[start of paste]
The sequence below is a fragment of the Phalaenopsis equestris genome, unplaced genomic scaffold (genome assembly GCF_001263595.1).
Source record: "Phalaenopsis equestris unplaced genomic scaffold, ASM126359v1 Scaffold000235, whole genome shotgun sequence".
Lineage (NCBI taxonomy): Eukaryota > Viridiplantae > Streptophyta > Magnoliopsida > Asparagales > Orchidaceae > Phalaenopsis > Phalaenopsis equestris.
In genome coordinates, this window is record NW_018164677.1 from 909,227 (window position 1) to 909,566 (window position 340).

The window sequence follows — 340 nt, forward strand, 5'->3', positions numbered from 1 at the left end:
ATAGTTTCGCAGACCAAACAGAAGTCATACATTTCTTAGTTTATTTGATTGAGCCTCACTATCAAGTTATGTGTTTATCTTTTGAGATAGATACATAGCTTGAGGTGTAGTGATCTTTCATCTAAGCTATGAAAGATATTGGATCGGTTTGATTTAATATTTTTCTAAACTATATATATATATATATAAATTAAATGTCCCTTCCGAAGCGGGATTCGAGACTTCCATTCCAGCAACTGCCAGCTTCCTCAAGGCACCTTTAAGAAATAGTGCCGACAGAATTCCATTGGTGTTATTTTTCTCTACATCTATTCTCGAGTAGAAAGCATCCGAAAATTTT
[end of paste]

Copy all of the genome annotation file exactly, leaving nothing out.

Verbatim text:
The sequence below is a fragment of the Phalaenopsis equestris genome, unplaced genomic scaffold (genome assembly GCF_001263595.1).
Source record: "Phalaenopsis equestris unplaced genomic scaffold, ASM126359v1 Scaffold000235, whole genome shotgun sequence".
Lineage (NCBI taxonomy): Eukaryota > Viridiplantae > Streptophyta > Magnoliopsida > Asparagales > Orchidaceae > Phalaenopsis > Phalaenopsis equestris.
In genome coordinates, this window is record NW_018164677.1 from 909,227 (window position 1) to 909,566 (window position 340).

The window sequence follows — 340 nt, forward strand, 5'->3', positions numbered from 1 at the left end:
ATAGTTTCGCAGACCAAACAGAAGTCATACATTTCTTAGTTTATTTGATTGAGCCTCACTATCAAGTTATGTGTTTATCTTTTGAGATAGATACATAGCTTGAGGTGTAGTGATCTTTCATCTAAGCTATGAAAGATATTGGATCGGTTTGATTTAATATTTTTCTAAACTATATATATATATATATAAATTAAATGTCCCTTCCGAAGCGGGATTCGAGACTTCCATTCCAGCAACTGCCAGCTTCCTCAAGGCACCTTTAAGAAATAGTGCCGACAGAATTCCATTGGTGTTATTTTTCTCTACATCTATTCTCGAGTAGAAAGCATCCGAAAATTTT